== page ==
The lure of these places just escapes me. But then I’ve tried scores of times to shift the re-sales for tetchy beneficiaries, once the bill for the undertaker has arrived and the ashes been spread somewhere the surveillance cameras couldn’t track. Brand new, these scaled-down apartments suitable for some sort of wrinkly Gulliver’s tale traveller exert an unfathomable glossy allure. Elderly people whose partner has croaked, and who grew-up with an outside toilet and a mild dose of polio, are attracted by the cleverly marketed illusion.
‘Are you sure it will be the right move for you?’ I fish gingerly, as I sit before an ancient mariner type whose wife – unusually - has died first. I have to be careful, as the retirement developer is offering so-called chain-breaker part exchange deals, for those gullible enough to pay way over the odds for their one bedroom box. They send along agents to value the old person’s home, then we forward a fair market value figure to the sales department, who as far as I can ascertain, then lop fifteen percent off for the privilege.
‘Oh yes,’ dribbles the old man, with more decisiveness than you usually find in pensioners. ‘They’ll buy my house and I can move straight in.’ Perhaps he’s been enticed by the almost 80/20 ratio of females to males in these institutions. Maybe he’s hoping for some wrinkly action involving vacuum pumps and petroleum jelly.
‘They are safe and secure.’ Continues the old boy as I desperately try to shift the unpleasant vision - like the parents shagging trauma – of crusty-couplings in the communal lounge. ‘And there are pull-cords if you need assistance.’ Not for what you are thinking, I imagine uncharitably. ‘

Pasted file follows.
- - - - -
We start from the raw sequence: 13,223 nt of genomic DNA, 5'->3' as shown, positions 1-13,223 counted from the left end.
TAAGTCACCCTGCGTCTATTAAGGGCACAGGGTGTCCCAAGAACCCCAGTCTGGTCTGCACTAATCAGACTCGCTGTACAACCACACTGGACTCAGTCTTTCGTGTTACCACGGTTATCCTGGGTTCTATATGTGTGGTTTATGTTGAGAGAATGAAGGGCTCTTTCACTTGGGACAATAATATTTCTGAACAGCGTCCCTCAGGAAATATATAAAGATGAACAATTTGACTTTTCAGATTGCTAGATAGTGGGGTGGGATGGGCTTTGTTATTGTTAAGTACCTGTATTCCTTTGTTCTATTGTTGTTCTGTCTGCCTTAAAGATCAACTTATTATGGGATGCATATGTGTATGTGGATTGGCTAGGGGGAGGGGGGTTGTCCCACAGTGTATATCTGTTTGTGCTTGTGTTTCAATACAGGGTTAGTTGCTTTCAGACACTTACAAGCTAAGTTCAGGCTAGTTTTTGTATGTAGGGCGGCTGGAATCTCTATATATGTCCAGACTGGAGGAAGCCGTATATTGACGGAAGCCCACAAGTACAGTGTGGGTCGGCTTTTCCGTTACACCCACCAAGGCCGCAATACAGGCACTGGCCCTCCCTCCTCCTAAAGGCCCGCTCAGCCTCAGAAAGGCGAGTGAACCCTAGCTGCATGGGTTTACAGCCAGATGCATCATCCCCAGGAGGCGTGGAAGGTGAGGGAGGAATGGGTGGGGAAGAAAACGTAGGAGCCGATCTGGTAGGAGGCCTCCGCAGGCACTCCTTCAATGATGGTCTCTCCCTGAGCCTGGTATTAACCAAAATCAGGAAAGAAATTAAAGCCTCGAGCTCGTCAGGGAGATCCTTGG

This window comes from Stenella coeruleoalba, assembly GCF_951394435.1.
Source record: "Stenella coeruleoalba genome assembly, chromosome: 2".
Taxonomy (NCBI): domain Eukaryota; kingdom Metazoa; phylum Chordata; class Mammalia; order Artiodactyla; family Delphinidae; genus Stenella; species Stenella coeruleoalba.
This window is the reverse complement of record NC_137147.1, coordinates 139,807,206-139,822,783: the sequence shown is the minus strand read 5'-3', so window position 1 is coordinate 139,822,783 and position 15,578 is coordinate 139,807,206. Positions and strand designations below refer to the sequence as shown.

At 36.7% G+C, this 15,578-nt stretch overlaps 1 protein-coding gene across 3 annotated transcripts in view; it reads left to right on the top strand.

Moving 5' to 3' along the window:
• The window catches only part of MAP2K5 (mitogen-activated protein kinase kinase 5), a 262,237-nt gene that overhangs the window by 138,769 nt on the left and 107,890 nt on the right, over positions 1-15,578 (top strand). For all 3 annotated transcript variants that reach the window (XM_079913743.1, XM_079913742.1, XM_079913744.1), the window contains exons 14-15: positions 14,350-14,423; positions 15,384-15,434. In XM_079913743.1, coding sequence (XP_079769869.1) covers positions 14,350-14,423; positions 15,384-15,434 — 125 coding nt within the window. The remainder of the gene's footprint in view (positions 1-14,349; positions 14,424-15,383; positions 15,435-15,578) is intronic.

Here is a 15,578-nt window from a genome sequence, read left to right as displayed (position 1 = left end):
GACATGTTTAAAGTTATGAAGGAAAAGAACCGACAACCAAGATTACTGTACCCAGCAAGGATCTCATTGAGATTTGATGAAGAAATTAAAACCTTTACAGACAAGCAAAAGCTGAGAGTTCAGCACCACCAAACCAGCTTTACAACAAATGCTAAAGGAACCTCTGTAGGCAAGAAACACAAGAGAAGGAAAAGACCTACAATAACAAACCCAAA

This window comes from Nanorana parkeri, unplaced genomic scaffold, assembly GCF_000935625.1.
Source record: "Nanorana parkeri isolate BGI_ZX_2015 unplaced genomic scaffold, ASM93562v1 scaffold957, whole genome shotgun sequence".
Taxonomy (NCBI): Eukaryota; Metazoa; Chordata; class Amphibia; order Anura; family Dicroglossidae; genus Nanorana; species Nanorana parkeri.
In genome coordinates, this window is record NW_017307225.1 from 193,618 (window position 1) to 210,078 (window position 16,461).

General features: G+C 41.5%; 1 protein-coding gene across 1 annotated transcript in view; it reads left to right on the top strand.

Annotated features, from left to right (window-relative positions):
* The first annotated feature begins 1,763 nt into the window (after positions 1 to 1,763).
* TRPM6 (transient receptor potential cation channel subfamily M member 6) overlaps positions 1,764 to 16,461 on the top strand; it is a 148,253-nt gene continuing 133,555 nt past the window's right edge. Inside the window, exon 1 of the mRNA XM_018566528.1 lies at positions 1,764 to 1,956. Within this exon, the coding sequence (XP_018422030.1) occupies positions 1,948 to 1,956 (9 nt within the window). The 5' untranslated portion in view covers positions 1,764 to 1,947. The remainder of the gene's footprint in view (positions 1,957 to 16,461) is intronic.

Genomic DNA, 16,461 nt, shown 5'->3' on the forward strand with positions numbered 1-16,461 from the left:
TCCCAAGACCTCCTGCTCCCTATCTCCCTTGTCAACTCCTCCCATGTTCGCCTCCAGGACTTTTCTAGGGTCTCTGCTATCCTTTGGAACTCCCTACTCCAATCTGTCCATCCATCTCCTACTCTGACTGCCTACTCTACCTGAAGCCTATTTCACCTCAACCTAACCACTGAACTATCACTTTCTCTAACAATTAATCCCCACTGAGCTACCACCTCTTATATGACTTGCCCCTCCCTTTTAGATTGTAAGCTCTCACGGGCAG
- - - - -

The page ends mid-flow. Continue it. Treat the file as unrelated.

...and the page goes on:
‘We might be able to get you a better price if you sell on the open market.’ I venture, as I leave. It’s a tricky pitch, if the sales manager at the retirement builder finds I’m trying to chop him out of the loop all hell will break loose.
‘Oh I just want an easy ride at my age.’ Counters the wannabe lothario, bringing the unsettling image I’ve only just vanquished, back with a cobwebby vengeance. It’ll cost you, I think as I drive away. It always does.
Even with twenty grand lopped-off the original sale price six months down the line you are battling against, not only the unsold new units, but also the clinging odour of death that inhabits the flat. That and the smell of stale urine and those unsightly stains on the man-made carpet pile.
‘Mr Brewer on line one.’ Announces negotiator S with an apologetic air. ‘Wants to know how we are getting on with his mother’s flat sale.’
We’re not. She’s still alive racking-up care home bills in the thousands, but progress on shifting her second-hand sheltered shoebox is showing signs of rigor mortis.
‘I just don’t get it.’ Ruminates Mr Brewer after I’ve told him we’re struggling to find a buyer. ‘The sales people told mum there was a huge demand for the building when she bought.’ I decide not to state the sodding obvious for once and push for another price reduction. The management company, who levy absurd maintenance fees, are also trying to flog several vacant units. Gratingly, their for sale boards are the only ones allowed.
‘I’d move in there myself if it wasn’t for the age restriction.’ States Mr B ruefully. I agree gently, thinking it might yet come to that pal. Then sympathise over the galloping ground rent and monthly expenses, all serving to make his power of attorney ordeal even more onerous than it already is. With his mother on a drip feed the only thing she’s eating away at is his inheritance.
Another five grand off, but I’m still not hopeful.